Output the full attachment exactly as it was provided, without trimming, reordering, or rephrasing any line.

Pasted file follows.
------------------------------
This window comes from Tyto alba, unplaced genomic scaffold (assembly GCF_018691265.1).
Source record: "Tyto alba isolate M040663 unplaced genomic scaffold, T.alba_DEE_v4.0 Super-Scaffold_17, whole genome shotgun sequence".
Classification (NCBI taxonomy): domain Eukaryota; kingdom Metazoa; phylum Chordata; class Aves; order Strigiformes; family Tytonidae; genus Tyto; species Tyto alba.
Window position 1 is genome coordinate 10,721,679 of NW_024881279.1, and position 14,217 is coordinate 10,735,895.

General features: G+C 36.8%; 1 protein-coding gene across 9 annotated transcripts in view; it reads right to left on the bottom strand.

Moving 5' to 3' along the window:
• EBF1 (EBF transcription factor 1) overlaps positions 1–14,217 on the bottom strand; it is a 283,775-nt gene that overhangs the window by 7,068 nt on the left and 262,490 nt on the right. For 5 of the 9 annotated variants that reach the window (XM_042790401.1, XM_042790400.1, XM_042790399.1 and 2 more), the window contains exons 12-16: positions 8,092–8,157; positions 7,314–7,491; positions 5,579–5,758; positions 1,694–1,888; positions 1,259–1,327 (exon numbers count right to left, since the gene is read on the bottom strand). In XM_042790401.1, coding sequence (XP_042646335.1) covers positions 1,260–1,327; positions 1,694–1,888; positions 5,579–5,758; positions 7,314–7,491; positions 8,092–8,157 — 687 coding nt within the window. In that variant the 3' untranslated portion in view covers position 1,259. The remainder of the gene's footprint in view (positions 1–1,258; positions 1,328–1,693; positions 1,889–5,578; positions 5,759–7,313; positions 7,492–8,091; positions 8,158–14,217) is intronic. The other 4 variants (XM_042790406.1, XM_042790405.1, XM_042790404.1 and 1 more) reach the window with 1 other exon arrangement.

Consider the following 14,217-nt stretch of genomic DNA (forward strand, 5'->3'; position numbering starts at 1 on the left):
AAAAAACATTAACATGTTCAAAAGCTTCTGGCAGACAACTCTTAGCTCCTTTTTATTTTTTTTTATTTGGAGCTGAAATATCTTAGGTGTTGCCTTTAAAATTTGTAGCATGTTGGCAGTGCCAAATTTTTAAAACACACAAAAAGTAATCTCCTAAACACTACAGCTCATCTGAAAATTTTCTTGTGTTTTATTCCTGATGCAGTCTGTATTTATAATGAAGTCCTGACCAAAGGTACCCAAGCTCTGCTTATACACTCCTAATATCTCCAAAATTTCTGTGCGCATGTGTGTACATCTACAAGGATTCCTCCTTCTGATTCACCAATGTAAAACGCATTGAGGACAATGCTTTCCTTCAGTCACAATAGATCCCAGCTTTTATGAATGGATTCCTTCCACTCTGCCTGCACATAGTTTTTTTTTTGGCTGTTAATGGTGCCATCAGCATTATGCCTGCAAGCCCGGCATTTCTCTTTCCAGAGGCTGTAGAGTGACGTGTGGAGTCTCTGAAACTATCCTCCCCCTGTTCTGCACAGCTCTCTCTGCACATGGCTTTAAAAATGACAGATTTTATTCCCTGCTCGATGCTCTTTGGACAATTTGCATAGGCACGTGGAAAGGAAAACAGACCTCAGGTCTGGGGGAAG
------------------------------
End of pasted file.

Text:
This window comes from Tyto alba, unplaced genomic scaffold (assembly GCF_018691265.1).
Source record: "Tyto alba isolate M040663 unplaced genomic scaffold, T.alba_DEE_v4.0 Super-Scaffold_17, whole genome shotgun sequence".
Classification (NCBI taxonomy): domain Eukaryota; kingdom Metazoa; phylum Chordata; class Aves; order Strigiformes; family Tytonidae; genus Tyto; species Tyto alba.
Window position 1 is genome coordinate 10,721,679 of NW_024881279.1, and position 14,217 is coordinate 10,735,895.

General features: G+C 36.8%; 1 protein-coding gene across 9 annotated transcripts in view; it reads right to left on the bottom strand.

Moving 5' to 3' along the window:
• EBF1 (EBF transcription factor 1) overlaps positions 1–14,217 on the bottom strand; it is a 283,775-nt gene that overhangs the window by 7,068 nt on the left and 262,490 nt on the right. For 5 of the 9 annotated variants that reach the window (XM_042790401.1, XM_042790400.1, XM_042790399.1 and 2 more), the window contains exons 12-16: positions 8,092–8,157; positions 7,314–7,491; positions 5,579–5,758; positions 1,694–1,888; positions 1,259–1,327 (exon numbers count right to left, since the gene is read on the bottom strand). In XM_042790401.1, coding sequence (XP_042646335.1) covers positions 1,260–1,327; positions 1,694–1,888; positions 5,579–5,758; positions 7,314–7,491; positions 8,092–8,157 — 687 coding nt within the window. In that variant the 3' untranslated portion in view covers position 1,259. The remainder of the gene's footprint in view (positions 1–1,258; positions 1,328–1,693; positions 1,889–5,578; positions 5,759–7,313; positions 7,492–8,091; positions 8,158–14,217) is intronic. The other 4 variants (XM_042790406.1, XM_042790405.1, XM_042790404.1 and 1 more) reach the window with 1 other exon arrangement.

Consider the following 14,217-nt stretch of genomic DNA (forward strand, 5'->3'; position numbering starts at 1 on the left):
AAAAAACATTAACATGTTCAAAAGCTTCTGGCAGACAACTCTTAGCTCCTTTTTATTTTTTTTTATTTGGAGCTGAAATATCTTAGGTGTTGCCTTTAAAATTTGTAGCATGTTGGCAGTGCCAAATTTTTAAAACACACAAAAAGTAATCTCCTAAACACTACAGCTCATCTGAAAATTTTCTTGTGTTTTATTCCTGATGCAGTCTGTATTTATAATGAAGTCCTGACCAAAGGTACCCAAGCTCTGCTTATACACTCCTAATATCTCCAAAATTTCTGTGCGCATGTGTGTACATCTACAAGGATTCCTCCTTCTGATTCACCAATGTAAAACGCATTGAGGACAATGCTTTCCTTCAGTCACAATAGATCCCAGCTTTTATGAATGGATTCCTTCCACTCTGCCTGCACATAGTTTTTTTTTTGGCTGTTAATGGTGCCATCAGCATTATGCCTGCAAGCCCGGCATTTCTCTTTCCAGAGGCTGTAGAGTGACGTGTGGAGTCTCTGAAACTATCCTCCCCCTGTTCTGCACAGCTCTCTCTGCACATGGCTTTAAAAATGACAGATTTTATTCCCTGCTCGATGCTCTTTGGACAATTTGCATAGGCACGTGGAAAGGAAAACAGACCTCAGGTCTGGGGGAAG